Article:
It takes time and money to maintain a website. Nothing could be more terrifying than seeing all your hard work changed, stolen or worse, completely erased by computer hackers. So it goes without saying that you need to maintain a solid website protection strategy to shield your website against these security threats. Here at Vodien, we put a premium on our client’s online security because we don’t want you to fall victim.
It doesn’t matter if you are a small business or a huge corporation. Customers want the same things when browsing on any website--to be able to browse safely and protect the privacy of their personal information. One way to take charge of your site’s security is by installing a Secure Socket Layer (SSL) software.
But first, what is SSL and how can it protect my website against cyber hacking? Excellent question and one we can answer in full detail here. We will also discuss how converting to an HTTPs website can create a vote of trust and confidence for your brand.
HTTP stands for HyperText Transfer Protocol. It’s a type of protocol (a method of exchanging data over a computer network) used by browsers and web servers to transmit data to one another. When you enter a website address (ex. www.vodien.com) on a browser’s address bar, it sends an HTTP command to a web server (where the website is hosted), telling it to get the website requested.
HTTPs is the secure version of HTTP. The ‘s’ in the end stand for ‘secure’. It can encrypt the communication between the browser and website. HTTPs is commonly adopted by websites to protect confidential transactions such as online shopping and banking. SSL or Secure Socket Layer is a type of technology that encrypts data as it travel through the Internet to ensure that private information is not compromised.
HTTPs combines HTTP and SSL and/or Transport Layer Security (TLS) protocol. TLS is a security protocol that is commonly used in browser and web servers. Both SSL and TLS use an asymmetric Public Key Infrastructure system (PKI). A PKI enables the identification and distribution of public encryption keys. This allows users and computers to exchange data securely through networks like the Internet and confirm their identity.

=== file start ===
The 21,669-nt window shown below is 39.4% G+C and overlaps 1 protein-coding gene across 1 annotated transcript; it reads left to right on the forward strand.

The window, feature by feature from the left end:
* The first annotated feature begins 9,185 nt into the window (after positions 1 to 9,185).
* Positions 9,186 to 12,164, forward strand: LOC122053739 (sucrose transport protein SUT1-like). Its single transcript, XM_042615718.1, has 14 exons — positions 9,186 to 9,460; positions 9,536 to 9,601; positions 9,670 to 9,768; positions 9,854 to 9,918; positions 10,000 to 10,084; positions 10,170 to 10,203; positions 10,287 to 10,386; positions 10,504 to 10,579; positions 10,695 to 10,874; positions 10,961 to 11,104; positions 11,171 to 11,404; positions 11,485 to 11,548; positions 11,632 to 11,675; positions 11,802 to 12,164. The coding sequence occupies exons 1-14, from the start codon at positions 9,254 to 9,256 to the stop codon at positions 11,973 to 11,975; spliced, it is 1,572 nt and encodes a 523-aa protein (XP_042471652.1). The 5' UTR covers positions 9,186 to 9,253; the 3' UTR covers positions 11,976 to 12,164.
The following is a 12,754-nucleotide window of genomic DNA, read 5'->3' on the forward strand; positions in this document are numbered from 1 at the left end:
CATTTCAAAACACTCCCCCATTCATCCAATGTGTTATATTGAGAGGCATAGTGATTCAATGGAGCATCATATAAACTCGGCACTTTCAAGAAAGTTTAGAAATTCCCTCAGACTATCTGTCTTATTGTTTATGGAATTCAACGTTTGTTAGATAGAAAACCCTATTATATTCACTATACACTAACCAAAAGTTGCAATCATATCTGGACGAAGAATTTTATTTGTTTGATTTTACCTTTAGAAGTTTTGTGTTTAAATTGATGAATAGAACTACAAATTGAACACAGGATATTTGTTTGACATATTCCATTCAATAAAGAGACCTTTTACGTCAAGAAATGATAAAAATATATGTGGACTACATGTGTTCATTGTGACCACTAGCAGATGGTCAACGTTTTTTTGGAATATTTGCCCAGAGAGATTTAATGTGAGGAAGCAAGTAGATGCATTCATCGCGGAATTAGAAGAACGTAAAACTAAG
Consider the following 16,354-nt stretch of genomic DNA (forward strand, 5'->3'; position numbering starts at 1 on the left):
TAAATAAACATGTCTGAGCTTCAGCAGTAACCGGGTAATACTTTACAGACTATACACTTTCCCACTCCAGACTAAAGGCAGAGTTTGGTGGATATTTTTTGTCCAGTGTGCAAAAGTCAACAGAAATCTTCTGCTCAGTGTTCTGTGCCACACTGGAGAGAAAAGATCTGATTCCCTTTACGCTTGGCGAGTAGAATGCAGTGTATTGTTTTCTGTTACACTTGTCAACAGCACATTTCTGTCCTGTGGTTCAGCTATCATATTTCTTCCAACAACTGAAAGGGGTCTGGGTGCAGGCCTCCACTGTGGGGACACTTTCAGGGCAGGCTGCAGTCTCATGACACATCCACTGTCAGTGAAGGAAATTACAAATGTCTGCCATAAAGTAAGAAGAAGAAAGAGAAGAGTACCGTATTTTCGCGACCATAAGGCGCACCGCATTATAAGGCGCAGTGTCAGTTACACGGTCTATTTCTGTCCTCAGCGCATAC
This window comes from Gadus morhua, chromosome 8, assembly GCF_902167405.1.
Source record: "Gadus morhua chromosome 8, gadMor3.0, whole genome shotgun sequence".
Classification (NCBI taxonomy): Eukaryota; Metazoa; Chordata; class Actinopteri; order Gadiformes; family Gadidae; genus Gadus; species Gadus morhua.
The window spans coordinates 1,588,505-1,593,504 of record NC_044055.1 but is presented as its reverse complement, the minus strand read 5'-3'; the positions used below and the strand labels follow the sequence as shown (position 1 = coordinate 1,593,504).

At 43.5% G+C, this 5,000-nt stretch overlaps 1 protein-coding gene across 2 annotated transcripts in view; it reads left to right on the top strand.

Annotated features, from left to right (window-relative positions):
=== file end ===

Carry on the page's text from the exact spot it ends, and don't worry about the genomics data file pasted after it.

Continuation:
When users enter private information like passwords or credit card details on a website, data travels through different servers and networks before it reaches the right destination. As it is transmitted, cyber hackers may try to intercept a customer’s private information unless the network is encrypted.
SSL will essentially encrypt the data transmitted between a computer and server so that it’s difficult for third parties (read: hackers) to read and process it without the victim’s knowledge.
So in a nutshell, a SSL certificate offers the following benefits:
This how you can tell HTTP and HTTPs apart:
An ordinary HTTP website will show a circled ‘i’ symbol on the address bar which means that the connection is not private. You might encounter messages such as "Login not secure" or "Payment not secure" when accessing an insecure web page. We strongly discourage you from entering any sensitive information such as passwords or credit cards when on these sites.
An HTTPs website has a green lock on the left side of the address bar beside the full name of the company. When you click on the website name, it gives a snippet of information about the SSL certificate. These HTTPs website may show a “security seal” that shows who issued the SSL certificate and verified the website owner’s identity.
Some websites may have HTTPs in the address but don’t have a green lock icon on the address bar. This could mean that the SSL certificate is not provided or there may be some resources or content served over HTTP instead of HTTPs.
On the backend, this is how an HTTP and HTTPs sites will look like:
As you can see, an HTTP website exchanges data on an insecure network which is not encrypted. It is at risk of being exposed to hacking. On the other hand, an HTTPs website works through a secure network, keeping the data between user and server secure and safe from cyber hackers.